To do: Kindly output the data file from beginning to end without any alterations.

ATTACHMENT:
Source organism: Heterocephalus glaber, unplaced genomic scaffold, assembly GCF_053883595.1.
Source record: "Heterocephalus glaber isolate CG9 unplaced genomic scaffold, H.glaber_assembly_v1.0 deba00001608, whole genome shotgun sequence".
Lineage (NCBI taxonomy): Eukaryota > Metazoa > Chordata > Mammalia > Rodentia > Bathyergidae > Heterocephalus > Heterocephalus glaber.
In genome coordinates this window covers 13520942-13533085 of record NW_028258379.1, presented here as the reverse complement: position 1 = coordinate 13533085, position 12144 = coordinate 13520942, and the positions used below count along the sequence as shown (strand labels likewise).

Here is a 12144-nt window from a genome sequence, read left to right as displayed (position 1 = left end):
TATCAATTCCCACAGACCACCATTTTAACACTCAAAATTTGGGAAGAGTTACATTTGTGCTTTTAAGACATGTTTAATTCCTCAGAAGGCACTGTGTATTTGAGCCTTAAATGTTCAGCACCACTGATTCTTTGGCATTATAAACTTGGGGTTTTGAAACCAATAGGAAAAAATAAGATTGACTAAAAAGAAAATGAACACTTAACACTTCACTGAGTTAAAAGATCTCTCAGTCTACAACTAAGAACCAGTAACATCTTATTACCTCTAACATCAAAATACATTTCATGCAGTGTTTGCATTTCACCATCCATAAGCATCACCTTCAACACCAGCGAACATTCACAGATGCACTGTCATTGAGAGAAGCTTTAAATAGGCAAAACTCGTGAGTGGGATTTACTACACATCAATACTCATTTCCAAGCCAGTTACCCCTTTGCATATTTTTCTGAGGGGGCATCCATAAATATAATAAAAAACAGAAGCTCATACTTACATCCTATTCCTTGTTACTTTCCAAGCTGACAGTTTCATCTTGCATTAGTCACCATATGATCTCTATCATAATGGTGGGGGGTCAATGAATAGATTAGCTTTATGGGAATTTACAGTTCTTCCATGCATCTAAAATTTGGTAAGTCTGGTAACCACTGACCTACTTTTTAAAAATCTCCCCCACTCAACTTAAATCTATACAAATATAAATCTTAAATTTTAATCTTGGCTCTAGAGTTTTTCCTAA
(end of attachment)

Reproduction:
Source organism: Heterocephalus glaber, unplaced genomic scaffold, assembly GCF_053883595.1.
Source record: "Heterocephalus glaber isolate CG9 unplaced genomic scaffold, H.glaber_assembly_v1.0 deba00001608, whole genome shotgun sequence".
Lineage (NCBI taxonomy): Eukaryota > Metazoa > Chordata > Mammalia > Rodentia > Bathyergidae > Heterocephalus > Heterocephalus glaber.
In genome coordinates this window covers 13520942-13533085 of record NW_028258379.1, presented here as the reverse complement: position 1 = coordinate 13533085, position 12144 = coordinate 13520942, and the positions used below count along the sequence as shown (strand labels likewise).

Here is a 12144-nt window from a genome sequence, read left to right as displayed (position 1 = left end):
TATCAATTCCCACAGACCACCATTTTAACACTCAAAATTTGGGAAGAGTTACATTTGTGCTTTTAAGACATGTTTAATTCCTCAGAAGGCACTGTGTATTTGAGCCTTAAATGTTCAGCACCACTGATTCTTTGGCATTATAAACTTGGGGTTTTGAAACCAATAGGAAAAAATAAGATTGACTAAAAAGAAAATGAACACTTAACACTTCACTGAGTTAAAAGATCTCTCAGTCTACAACTAAGAACCAGTAACATCTTATTACCTCTAACATCAAAATACATTTCATGCAGTGTTTGCATTTCACCATCCATAAGCATCACCTTCAACACCAGCGAACATTCACAGATGCACTGTCATTGAGAGAAGCTTTAAATAGGCAAAACTCGTGAGTGGGATTTACTACACATCAATACTCATTTCCAAGCCAGTTACCCCTTTGCATATTTTTCTGAGGGGGCATCCATAAATATAATAAAAAACAGAAGCTCATACTTACATCCTATTCCTTGTTACTTTCCAAGCTGACAGTTTCATCTTGCATTAGTCACCATATGATCTCTATCATAATGGTGGGGGGTCAATGAATAGATTAGCTTTATGGGAATTTACAGTTCTTCCATGCATCTAAAATTTGGTAAGTCTGGTAACCACTGACCTACTTTTTAAAAATCTCCCCCACTCAACTTAAATCTATACAAATATAAATCTTAAATTTTAATCTTGGCTCTAGAGTTTTTCCTAA